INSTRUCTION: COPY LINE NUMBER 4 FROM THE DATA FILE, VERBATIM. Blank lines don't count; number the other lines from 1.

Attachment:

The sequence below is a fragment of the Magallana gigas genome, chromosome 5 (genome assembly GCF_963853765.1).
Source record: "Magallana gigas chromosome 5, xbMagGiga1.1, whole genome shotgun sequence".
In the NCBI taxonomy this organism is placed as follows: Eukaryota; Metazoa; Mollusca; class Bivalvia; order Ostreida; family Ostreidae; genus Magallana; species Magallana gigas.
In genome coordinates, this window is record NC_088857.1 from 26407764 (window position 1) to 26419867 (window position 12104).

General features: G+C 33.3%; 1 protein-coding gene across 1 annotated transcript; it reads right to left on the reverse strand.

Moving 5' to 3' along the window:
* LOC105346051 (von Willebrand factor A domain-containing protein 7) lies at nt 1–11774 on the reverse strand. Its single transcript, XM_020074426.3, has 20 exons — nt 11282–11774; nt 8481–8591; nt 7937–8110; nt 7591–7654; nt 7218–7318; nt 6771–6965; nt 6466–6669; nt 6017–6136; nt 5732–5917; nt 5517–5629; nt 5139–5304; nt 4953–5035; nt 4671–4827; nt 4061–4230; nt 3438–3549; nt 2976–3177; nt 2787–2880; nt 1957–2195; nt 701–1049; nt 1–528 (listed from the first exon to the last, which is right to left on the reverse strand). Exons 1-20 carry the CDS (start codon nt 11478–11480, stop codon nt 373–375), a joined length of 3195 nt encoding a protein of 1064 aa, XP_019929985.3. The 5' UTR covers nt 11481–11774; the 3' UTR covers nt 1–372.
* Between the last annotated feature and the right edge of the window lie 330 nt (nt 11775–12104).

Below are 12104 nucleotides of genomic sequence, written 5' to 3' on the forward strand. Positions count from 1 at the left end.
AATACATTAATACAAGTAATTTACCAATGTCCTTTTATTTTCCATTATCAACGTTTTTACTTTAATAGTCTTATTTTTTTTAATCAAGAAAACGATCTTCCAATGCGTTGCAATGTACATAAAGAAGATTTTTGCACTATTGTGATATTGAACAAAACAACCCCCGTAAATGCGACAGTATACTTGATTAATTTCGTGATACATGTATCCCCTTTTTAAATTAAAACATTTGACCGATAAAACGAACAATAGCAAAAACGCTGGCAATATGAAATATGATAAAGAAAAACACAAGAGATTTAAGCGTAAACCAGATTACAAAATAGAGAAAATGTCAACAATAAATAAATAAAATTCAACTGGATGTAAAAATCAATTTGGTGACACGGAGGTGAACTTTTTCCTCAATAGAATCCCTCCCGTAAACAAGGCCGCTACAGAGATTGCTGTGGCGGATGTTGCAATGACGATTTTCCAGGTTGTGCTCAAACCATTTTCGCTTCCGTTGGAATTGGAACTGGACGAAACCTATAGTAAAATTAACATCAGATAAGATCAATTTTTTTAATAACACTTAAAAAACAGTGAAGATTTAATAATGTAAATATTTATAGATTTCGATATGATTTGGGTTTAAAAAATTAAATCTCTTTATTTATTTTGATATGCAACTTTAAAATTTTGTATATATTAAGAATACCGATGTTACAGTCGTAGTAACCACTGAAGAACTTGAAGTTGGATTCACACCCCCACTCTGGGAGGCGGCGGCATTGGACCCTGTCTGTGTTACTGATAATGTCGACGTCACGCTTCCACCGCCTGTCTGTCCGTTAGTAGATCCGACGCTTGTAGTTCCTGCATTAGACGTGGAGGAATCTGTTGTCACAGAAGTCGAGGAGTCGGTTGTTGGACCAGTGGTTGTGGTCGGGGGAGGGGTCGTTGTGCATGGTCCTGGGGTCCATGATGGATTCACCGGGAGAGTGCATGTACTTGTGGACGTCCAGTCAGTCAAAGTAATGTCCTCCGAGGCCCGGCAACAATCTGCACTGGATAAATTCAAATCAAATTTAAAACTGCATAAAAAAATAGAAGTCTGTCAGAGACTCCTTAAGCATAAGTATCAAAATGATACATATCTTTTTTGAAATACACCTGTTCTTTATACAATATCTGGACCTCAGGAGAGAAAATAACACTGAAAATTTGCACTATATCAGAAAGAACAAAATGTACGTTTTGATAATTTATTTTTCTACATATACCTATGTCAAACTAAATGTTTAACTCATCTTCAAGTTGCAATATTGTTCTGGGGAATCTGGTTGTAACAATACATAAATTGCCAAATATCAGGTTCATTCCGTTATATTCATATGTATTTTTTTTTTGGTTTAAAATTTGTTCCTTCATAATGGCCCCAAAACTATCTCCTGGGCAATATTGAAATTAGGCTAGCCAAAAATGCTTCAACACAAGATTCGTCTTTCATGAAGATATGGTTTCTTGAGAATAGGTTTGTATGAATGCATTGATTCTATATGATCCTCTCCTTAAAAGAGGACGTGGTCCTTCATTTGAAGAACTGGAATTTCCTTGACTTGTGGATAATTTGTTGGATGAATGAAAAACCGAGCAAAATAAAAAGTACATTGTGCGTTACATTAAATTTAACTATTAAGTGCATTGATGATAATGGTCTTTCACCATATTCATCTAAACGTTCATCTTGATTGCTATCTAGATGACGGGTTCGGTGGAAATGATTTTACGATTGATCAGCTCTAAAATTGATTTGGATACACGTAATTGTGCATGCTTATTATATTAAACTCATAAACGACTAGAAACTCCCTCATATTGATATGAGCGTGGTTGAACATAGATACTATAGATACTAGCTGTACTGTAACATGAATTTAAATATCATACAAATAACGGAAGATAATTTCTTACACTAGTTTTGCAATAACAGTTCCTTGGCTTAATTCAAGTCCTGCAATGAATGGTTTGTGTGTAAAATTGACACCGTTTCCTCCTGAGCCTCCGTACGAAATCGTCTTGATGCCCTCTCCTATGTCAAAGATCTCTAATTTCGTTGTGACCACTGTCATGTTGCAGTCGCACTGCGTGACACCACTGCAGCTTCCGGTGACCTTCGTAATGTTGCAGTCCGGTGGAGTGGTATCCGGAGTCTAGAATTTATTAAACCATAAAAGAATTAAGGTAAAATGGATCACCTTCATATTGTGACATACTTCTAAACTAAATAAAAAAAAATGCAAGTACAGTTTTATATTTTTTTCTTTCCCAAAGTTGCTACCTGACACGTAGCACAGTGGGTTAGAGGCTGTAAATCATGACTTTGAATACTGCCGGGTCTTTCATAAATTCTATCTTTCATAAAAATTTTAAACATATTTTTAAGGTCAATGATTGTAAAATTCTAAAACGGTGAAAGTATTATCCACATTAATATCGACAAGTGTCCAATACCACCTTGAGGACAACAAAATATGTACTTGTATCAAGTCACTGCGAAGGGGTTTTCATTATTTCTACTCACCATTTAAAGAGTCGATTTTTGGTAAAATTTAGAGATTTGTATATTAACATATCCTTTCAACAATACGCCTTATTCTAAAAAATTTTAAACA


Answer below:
In genome coordinates, this window is record NC_088857.1 from 26407764 (window position 1) to 26419867 (window position 12104).